Ashbury, a village and a parish in Berkshire. The village stands near the Ridgeway or Icknield Street, at the W end of Whitehorse Vale, 3 miles SSE of Shrivenham station on the G.W.R., and 7½ S of Farringdon, and it has a post office under Shrivenham, which is the telegraph office; money order office, Bishopstone. The parish includes also the tithings of Idstone and Odstone, and the hamlet of Kingstone-Winslow. Acreage, 5609; population, 706. The living is a vicarage in the diocese of Oxford; net yearly value, £240, in the gift of Magdalen College, Oxford. The church is partly Norman, partly Decorated English. There are Primitive Methodist and Baptist chapels. Ashdown Park is the seat of the Countess of Craven.
The following is a list of the administrative units in which this place was either wholly or partly included.
|Ecclesiastical parish||Ashbury St. Mary|
|Poor Law union||Farringdon|
Any dates in this table should be used as a guide only.
The register dates from 1653, and there is an old parish book with entries from 1602.
Church of England
St. Mary (parish church)
The church of St. Mary is an ancient cruciform structure in the Early English and Decorated styles, consisting of chancel, nave of four bays, aisles, transepts, north porch and a massive embattled western tower, with pinnacles, containing 6 bells: the late Norman doorway in the south aisle, re-opened in 1873, is a fine example of the style, with the usual zigzag mouldings: the chancel is principally Early English, and retains a piscina; the aisles and north porch are Perpendicular; the latter has a good groined and traceried roof, over which is a parvise: a few of the windows have also Decorated tracery: in the south transept is a trefoiled piscina and a large cinque-foiled arch, now enclosing an ancient stone coffin, previously lying in the churchyard; between the walls of this transept and the arch of the south aisle is a remarkable hagioscope filled with open tracery: the north aisle retains a singular open fireplace of some antiquity: in the chancel are brasses with effigies to William Skelton LL.B. prepositus of Wells Cathedral, formerly rector of this parish and of St. Vedast's, Foster lane, London, ob. March 27, 1448; another to John de Walden esq. with demi-effigy, c. 1360, and a third to Thomas de Bushbury, canon of Hertford and rector here, ob. March 29, 1409, with mutilated effigy: a stained window was erected in the south transept in 1873 to the Rev. William Chambers B.D. 36 years vicar, who died in 1860, and the stained east window to the Rev. Henry Miller, vicar, 1860-92; the carved oak brackets on the pulpit and in the chancel were executed by Mr. Heber Humfrey, of Kingstone farm: the church was restored in 1873-8, at a cost of £1,450, and in 1898 a carved oak chancel screen and choir stalls were erected by the Rev. C. J. F. Yule M.A., rector 1892-1900. In 1906 the tower was underpinned and its north-west buttress rebuilt. The ancient name of the benefice was Ashbury St. Mary-cum-Chapelwick, and there was formerly a chapel, of which nothing now remains, at the northern boundary of the parish.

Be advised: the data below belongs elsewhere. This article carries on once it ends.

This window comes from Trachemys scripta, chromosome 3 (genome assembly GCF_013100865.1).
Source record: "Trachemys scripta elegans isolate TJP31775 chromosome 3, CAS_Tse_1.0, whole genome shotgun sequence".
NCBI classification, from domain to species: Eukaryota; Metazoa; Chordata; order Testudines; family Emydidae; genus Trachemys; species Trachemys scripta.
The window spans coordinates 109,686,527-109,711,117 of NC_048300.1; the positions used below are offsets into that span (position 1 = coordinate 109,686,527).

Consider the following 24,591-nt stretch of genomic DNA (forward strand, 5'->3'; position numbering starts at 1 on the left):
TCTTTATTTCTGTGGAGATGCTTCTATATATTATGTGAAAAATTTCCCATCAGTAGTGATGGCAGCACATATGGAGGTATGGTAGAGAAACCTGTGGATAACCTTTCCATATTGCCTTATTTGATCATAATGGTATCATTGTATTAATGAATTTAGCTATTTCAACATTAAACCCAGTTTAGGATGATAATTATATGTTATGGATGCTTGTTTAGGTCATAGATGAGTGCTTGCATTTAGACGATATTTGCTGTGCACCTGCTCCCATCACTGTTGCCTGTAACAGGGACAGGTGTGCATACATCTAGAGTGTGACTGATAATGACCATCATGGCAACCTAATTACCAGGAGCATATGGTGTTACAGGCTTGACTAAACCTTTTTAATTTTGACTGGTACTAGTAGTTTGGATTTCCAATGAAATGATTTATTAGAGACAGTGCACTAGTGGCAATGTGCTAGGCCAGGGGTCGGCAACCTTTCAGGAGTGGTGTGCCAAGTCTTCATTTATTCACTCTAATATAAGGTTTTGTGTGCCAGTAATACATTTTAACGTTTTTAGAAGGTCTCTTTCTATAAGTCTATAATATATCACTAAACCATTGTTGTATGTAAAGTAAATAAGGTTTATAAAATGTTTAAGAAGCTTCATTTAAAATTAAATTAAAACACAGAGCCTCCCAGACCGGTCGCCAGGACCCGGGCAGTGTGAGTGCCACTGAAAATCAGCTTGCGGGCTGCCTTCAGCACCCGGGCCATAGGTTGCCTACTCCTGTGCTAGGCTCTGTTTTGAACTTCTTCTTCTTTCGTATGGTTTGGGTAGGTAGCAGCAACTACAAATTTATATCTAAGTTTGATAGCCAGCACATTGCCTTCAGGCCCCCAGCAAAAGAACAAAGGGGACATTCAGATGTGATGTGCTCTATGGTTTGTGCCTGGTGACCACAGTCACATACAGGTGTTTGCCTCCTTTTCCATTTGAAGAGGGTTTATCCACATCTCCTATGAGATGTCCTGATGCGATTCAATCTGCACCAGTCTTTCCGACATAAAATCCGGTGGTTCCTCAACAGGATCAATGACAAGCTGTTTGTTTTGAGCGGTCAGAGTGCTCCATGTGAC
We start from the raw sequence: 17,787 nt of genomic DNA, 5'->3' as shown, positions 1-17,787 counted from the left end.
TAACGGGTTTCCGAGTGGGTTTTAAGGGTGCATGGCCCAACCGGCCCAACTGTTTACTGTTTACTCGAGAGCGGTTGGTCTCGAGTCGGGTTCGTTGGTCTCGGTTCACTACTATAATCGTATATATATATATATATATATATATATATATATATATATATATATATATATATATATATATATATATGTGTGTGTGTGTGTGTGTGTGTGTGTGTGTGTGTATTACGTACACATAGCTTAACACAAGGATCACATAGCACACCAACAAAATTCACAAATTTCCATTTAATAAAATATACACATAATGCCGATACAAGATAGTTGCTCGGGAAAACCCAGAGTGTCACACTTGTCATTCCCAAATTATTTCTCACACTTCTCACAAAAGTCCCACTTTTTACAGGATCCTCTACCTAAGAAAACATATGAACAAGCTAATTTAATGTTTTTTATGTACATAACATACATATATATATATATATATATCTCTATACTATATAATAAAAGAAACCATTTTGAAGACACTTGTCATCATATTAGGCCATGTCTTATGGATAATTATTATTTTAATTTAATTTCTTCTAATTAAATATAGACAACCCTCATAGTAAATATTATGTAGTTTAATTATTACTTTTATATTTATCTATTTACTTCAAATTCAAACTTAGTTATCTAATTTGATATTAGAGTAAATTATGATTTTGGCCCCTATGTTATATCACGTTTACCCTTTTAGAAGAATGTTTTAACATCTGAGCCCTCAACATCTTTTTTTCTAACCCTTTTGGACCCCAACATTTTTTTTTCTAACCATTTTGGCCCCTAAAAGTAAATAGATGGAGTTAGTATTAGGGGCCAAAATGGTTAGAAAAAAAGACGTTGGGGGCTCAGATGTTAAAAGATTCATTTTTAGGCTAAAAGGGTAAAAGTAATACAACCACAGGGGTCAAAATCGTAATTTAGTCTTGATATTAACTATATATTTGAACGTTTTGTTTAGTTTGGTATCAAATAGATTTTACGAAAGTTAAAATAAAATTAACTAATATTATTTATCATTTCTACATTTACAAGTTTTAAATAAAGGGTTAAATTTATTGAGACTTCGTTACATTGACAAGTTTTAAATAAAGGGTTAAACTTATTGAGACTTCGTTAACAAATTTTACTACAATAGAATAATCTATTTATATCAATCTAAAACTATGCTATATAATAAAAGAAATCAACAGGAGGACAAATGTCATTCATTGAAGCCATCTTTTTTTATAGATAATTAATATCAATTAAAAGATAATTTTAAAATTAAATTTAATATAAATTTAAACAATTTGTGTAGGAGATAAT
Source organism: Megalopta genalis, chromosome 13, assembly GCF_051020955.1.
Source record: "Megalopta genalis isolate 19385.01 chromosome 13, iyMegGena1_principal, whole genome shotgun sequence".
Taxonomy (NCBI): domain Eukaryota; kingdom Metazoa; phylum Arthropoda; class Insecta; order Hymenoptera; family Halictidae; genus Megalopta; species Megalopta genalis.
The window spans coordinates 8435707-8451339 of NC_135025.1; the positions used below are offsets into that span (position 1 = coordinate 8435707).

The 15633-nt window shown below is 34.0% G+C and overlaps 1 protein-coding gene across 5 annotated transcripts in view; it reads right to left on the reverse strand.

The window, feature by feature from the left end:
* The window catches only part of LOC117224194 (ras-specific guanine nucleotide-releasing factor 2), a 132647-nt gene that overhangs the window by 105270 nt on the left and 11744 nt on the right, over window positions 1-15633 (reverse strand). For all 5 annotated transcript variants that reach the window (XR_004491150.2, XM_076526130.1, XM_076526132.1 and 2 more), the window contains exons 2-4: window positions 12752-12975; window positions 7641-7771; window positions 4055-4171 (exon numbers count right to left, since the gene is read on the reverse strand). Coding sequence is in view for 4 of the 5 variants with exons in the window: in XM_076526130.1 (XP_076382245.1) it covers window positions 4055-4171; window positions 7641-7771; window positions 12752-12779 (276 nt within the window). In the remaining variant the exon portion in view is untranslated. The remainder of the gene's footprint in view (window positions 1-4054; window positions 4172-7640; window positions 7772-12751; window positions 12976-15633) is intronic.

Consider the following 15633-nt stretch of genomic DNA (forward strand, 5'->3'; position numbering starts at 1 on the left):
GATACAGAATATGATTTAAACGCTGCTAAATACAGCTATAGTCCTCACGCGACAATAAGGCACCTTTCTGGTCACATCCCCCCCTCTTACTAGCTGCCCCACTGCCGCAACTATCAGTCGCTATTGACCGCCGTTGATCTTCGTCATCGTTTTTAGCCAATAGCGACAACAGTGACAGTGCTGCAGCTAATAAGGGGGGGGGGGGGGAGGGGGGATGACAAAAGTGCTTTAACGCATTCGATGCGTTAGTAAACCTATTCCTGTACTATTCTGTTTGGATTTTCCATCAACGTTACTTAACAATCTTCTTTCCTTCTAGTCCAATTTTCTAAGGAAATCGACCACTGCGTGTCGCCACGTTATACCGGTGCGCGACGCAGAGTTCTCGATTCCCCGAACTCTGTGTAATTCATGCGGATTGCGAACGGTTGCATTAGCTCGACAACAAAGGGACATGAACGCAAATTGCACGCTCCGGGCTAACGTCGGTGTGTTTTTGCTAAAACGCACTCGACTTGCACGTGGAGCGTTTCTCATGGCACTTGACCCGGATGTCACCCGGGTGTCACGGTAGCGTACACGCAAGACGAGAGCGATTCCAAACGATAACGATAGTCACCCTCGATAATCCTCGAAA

For general information about Civil Registration (births, marriages and deaths) see the Civil Registration page.
Ashbury was in Faringdon Registration District from 1837 to 1937 and Wantage Registration District from 1937 to 1974
Directories & Gazetteers
We have transcribed the entry for Ashbury from the following:
- Samuel Lewis' A Topographical Dictionary of England, 1848 (Ashbury (St. Mary))
- Kelly's Directory of Berkshire, 1915
Land and Property
The Return of Owners of Land in 1873 for Berkshire is available to browse.
Online maps of Ashbury are available from a number of sites:
- Bing (Current Ordnance Survey maps).
- Google Streetview.
- National Library of Scotland. (Old maps)
- old-maps.co.uk (Old Ordnance Survey maps to buy).
- Streetmap.co.uk (Current Ordnance Survey maps).
- A Vision of Britain through Time. (Old maps)
Newspapers and Periodicals
The British Newspaper Archive have fully searchable digitised copies of the following Berkshire papers online:
The Visitations of Berkshire 1532, 1566, and 1665-6 is available online.